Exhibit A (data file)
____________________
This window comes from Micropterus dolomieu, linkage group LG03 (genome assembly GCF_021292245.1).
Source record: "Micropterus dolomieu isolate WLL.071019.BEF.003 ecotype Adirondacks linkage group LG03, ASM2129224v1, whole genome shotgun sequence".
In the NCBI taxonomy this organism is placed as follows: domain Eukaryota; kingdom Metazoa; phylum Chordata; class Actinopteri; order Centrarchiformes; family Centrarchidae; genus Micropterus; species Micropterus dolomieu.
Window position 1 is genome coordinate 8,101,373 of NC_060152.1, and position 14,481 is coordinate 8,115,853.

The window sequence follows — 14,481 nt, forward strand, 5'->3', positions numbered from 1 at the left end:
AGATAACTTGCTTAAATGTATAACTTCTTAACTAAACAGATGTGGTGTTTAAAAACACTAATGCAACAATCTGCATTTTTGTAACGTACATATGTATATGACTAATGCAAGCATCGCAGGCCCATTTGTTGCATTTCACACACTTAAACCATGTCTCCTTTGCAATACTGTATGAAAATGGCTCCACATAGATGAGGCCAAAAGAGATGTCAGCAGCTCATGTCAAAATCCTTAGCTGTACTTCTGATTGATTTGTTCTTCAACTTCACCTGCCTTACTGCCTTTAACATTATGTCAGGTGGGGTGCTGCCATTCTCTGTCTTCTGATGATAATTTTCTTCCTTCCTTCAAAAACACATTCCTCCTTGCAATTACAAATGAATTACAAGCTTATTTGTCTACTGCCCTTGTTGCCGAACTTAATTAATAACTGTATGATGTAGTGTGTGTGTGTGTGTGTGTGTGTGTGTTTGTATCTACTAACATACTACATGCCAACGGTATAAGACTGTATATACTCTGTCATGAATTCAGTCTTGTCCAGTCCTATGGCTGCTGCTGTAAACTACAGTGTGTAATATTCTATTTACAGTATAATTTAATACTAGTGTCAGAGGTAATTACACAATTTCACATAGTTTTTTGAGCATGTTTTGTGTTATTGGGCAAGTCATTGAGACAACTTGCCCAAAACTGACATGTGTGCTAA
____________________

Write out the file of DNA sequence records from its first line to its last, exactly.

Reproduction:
This window comes from Micropterus dolomieu, linkage group LG03 (genome assembly GCF_021292245.1).
Source record: "Micropterus dolomieu isolate WLL.071019.BEF.003 ecotype Adirondacks linkage group LG03, ASM2129224v1, whole genome shotgun sequence".
In the NCBI taxonomy this organism is placed as follows: domain Eukaryota; kingdom Metazoa; phylum Chordata; class Actinopteri; order Centrarchiformes; family Centrarchidae; genus Micropterus; species Micropterus dolomieu.
Window position 1 is genome coordinate 8,101,373 of NC_060152.1, and position 14,481 is coordinate 8,115,853.

The window sequence follows — 14,481 nt, forward strand, 5'->3', positions numbered from 1 at the left end:
AGATAACTTGCTTAAATGTATAACTTCTTAACTAAACAGATGTGGTGTTTAAAAACACTAATGCAACAATCTGCATTTTTGTAACGTACATATGTATATGACTAATGCAAGCATCGCAGGCCCATTTGTTGCATTTCACACACTTAAACCATGTCTCCTTTGCAATACTGTATGAAAATGGCTCCACATAGATGAGGCCAAAAGAGATGTCAGCAGCTCATGTCAAAATCCTTAGCTGTACTTCTGATTGATTTGTTCTTCAACTTCACCTGCCTTACTGCCTTTAACATTATGTCAGGTGGGGTGCTGCCATTCTCTGTCTTCTGATGATAATTTTCTTCCTTCCTTCAAAAACACATTCCTCCTTGCAATTACAAATGAATTACAAGCTTATTTGTCTACTGCCCTTGTTGCCGAACTTAATTAATAACTGTATGATGTAGTGTGTGTGTGTGTGTGTGTGTGTGTGTTTGTATCTACTAACATACTACATGCCAACGGTATAAGACTGTATATACTCTGTCATGAATTCAGTCTTGTCCAGTCCTATGGCTGCTGCTGTAAACTACAGTGTGTAATATTCTATTTACAGTATAATTTAATACTAGTGTCAGAGGTAATTACACAATTTCACATAGTTTTTTGAGCATGTTTTGTGTTATTGGGCAAGTCATTGAGACAACTTGCCCAAAACTGACATGTGTGCTAA